How did you get over your writing insecurities?

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  • How did you get over your writing insecurities?

    You know; the fear of having others read your work. That nagging voice in the back of your mind that says "your no good at this" or "your going to fall flat on your face like every other Hollywood hack". The doubts about your future as a writer, and the worries over what people will think of you when you say "I'm a screenwriter!" (even though you've technically never sold anything). Most of all, the fear that you're blind to the fact that your script, well, isn't as good as you think it is. That it may suck actually

    How did you overcome these fears?

  • #2
    Re: How did you get over your writing insecurities?

    In terms of overcoming insecurities – all you can do is suck it up. Or don’t write. A healthy dose is fine, and will help prevent getting carried away but too much is, well, too much.

    "You're going to fail" is just setting yourself up to fail and so anyone who truly feels that way shouldn't even start. Would you start a business if you really thought you were on to a loser? Would you get married if you thought it'll end in divorce? Likewise for if you care what other people think. Don't do it if their sneering opinion matters. You have to believe to get success. You’ll never meet a famous actor, rock star or businessman who believed they weren’t good enough. Because people who don’t believe don’t put in the effort, don’t work hard, don’t make sacrifices, quit their day job and decamp to LA. Not everyone who does this *will* make it but they give themselves a chance.

    If you haven't sold anything then don't worry about calling youself a screenwriter when you haven't sold anything - because you aren't one. So don't introduce yourself as one. Just say you write scripts or that you want to be screenwriter.

    Blindness to your script - there is no definite cure for that. Some overcome it, some don't. All you can do is try to grow and see how yours stacks up against pro scripts and get opinion from people in the know.

    Go into it with hope and a healthy respect for the odds but don't weigh yourself down with doubt and negativity. The industry itself will provide more than enough of that!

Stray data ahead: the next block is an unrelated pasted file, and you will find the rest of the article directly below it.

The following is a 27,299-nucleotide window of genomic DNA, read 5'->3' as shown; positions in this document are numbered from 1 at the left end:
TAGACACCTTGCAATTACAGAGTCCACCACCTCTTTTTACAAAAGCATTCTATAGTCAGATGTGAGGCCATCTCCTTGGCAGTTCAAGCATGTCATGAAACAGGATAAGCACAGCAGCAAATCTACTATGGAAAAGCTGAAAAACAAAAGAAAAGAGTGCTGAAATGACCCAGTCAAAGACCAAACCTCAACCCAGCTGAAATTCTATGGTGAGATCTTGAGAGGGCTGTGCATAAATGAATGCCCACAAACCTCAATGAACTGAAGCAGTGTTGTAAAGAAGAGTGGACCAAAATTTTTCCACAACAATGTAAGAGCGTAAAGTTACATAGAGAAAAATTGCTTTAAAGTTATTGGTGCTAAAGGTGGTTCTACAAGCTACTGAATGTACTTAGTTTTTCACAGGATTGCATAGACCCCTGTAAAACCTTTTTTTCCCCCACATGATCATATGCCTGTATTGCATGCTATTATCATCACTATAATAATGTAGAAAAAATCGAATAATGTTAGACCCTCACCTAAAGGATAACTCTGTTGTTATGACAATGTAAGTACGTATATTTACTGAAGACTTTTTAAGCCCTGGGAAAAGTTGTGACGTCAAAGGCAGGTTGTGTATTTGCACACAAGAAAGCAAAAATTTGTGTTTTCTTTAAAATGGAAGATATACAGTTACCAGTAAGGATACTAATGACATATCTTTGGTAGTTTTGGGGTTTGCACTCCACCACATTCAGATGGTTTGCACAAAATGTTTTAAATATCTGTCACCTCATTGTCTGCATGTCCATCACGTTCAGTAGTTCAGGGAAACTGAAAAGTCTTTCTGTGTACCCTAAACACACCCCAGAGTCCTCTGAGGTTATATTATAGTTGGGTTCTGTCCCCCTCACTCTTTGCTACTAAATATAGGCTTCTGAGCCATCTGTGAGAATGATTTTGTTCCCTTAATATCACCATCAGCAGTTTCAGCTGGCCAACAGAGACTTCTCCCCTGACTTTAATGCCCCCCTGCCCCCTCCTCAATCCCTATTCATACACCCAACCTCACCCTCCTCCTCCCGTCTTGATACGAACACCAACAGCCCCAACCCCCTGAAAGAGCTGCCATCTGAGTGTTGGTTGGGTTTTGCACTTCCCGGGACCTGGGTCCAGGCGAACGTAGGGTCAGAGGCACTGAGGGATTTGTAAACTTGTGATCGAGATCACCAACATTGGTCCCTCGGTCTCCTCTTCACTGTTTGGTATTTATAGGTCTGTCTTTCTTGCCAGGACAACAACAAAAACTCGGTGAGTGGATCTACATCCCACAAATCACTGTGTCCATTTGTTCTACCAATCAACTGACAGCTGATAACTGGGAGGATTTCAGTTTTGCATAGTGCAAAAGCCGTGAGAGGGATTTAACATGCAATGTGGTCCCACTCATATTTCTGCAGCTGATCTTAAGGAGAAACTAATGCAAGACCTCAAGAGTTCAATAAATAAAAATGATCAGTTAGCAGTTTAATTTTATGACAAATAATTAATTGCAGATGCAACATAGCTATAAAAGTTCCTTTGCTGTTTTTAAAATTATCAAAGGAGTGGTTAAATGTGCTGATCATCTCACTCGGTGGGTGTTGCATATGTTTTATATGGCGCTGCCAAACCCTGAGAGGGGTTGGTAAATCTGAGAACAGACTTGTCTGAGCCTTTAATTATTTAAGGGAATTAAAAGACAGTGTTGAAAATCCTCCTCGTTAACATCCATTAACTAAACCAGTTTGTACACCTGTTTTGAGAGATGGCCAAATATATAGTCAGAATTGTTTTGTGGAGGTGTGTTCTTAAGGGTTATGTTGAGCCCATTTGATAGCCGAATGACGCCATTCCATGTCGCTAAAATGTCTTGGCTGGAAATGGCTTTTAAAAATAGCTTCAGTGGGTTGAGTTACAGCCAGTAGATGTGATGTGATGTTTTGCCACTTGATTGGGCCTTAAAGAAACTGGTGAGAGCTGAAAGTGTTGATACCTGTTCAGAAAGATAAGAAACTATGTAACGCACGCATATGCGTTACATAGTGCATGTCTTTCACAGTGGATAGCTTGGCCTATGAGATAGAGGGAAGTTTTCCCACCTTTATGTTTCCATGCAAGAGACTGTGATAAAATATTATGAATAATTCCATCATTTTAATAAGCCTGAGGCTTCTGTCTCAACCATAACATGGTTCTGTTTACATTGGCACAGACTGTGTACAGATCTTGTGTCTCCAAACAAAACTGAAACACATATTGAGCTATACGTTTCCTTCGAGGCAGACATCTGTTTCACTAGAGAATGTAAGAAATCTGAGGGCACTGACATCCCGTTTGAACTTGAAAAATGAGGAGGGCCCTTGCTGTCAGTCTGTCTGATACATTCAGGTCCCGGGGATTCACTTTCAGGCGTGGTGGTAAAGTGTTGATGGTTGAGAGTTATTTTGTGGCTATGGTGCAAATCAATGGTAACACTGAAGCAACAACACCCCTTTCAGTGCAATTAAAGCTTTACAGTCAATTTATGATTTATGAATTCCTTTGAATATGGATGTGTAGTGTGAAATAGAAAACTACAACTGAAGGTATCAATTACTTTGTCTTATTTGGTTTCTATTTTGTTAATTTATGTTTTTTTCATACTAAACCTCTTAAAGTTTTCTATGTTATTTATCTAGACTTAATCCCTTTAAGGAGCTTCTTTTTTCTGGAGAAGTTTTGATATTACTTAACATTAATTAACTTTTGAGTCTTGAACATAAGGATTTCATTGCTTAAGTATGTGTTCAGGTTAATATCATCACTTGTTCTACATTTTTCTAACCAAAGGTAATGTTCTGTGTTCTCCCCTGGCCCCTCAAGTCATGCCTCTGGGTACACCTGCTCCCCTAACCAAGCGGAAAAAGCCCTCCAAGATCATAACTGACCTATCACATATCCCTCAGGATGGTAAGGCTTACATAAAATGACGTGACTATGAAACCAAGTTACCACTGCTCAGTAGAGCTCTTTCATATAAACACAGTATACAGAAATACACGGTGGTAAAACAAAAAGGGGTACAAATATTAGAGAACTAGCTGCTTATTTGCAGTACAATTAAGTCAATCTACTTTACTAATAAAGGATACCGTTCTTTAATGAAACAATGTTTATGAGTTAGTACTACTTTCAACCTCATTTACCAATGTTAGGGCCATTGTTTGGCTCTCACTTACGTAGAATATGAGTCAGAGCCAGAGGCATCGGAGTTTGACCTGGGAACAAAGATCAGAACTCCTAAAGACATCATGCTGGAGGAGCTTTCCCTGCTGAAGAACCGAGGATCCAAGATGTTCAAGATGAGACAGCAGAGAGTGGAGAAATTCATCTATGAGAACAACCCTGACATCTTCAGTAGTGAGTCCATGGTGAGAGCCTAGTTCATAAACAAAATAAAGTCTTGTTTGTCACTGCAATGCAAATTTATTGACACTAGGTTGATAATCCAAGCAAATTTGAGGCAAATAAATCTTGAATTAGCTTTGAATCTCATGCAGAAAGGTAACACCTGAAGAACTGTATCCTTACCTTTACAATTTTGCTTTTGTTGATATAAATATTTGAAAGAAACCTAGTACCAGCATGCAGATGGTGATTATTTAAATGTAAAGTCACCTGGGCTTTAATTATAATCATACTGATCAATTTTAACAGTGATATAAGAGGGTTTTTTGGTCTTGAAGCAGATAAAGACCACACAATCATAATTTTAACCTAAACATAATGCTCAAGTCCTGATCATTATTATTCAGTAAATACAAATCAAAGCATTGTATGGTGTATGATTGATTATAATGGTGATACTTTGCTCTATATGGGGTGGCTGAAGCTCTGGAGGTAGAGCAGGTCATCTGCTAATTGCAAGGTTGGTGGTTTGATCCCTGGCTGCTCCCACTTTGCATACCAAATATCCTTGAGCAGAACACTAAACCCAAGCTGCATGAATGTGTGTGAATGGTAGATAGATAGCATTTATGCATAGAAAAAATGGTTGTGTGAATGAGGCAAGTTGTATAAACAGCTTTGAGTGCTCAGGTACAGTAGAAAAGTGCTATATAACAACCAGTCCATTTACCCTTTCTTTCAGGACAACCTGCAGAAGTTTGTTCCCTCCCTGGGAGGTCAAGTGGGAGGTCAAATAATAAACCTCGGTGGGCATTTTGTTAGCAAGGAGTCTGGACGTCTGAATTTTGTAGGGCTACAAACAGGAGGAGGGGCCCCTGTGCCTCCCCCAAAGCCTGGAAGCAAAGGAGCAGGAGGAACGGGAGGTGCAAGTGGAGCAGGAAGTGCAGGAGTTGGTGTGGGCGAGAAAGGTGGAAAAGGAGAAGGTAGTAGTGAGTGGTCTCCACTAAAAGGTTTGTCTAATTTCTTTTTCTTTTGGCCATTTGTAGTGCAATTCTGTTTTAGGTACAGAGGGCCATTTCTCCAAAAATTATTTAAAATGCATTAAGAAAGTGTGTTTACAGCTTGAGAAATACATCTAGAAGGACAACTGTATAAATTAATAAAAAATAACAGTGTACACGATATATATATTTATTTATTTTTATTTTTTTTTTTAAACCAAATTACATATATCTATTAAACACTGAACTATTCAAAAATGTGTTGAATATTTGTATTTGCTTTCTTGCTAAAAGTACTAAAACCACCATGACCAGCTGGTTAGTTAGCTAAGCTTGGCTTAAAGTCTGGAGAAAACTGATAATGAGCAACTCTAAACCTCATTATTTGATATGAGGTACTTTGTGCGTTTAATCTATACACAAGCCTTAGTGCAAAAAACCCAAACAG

SundownInRetreat
    Member
    Last edited by SundownInRetreat; 05-04-2013, 04:05 AM.

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    • #3
      Re: How did you get over your writing insecurities?

      I could be *entirely* wrong about this, but I'm suspecting that the "96" on Liv's name might stand for a birth year. Checking her posting history, she joined the board just a couple of weeks ago, and was recently asking about going to college in another thread.

      So if she's an early starter, excellent!

      Liv, I would suggest you to simply post some of your pages on our Script Pages forum. If you are as young as I think you are, state so. And be open about being a beginner, and ignorant at screenwriting. People will probably a bit kinder on your work.

      If you haven't written a feature, write a short. People will gladly review a 4-page short. Often more so than 4 first pages of a feature. Writing shorts means that you actually *finish* stuff, instead of working years and years on that feature film script, which just never becomes ready. Writing a feature film is a gargantuan job, especially when you do it the first time. With your experience, you might lack the craftsmanship and discipline to pull it off (Neither which is intended as an insult).

      After you post those 4 pages... Will you take a beating? Yes. Everyone will, in the beginning. But don't be scared of it.

      Before even posting anything, I would suggest you to read 15-30 script pages threads by other members. This will show you how good writers the other members are (rarely very good), which members are particularly good at giving constructive feedback (Many aren't), and what to NOT to do when you answer back to them. Which means don't be insecure, with illusions of grandeur. And particularly, don't get angry at criticism.

      Some of the people who do comments are even established Hollywood screenwriters. And there are some who work in Hollywood, but haven't yet made a name for themselves. And then there are many experienced non-professionals. Be nice to all of them.

      Positive feedback is what gets you over your writing insecurities. But it takes a bit of work. You need to write, and get feedback. Write, and get feedback.

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      • #4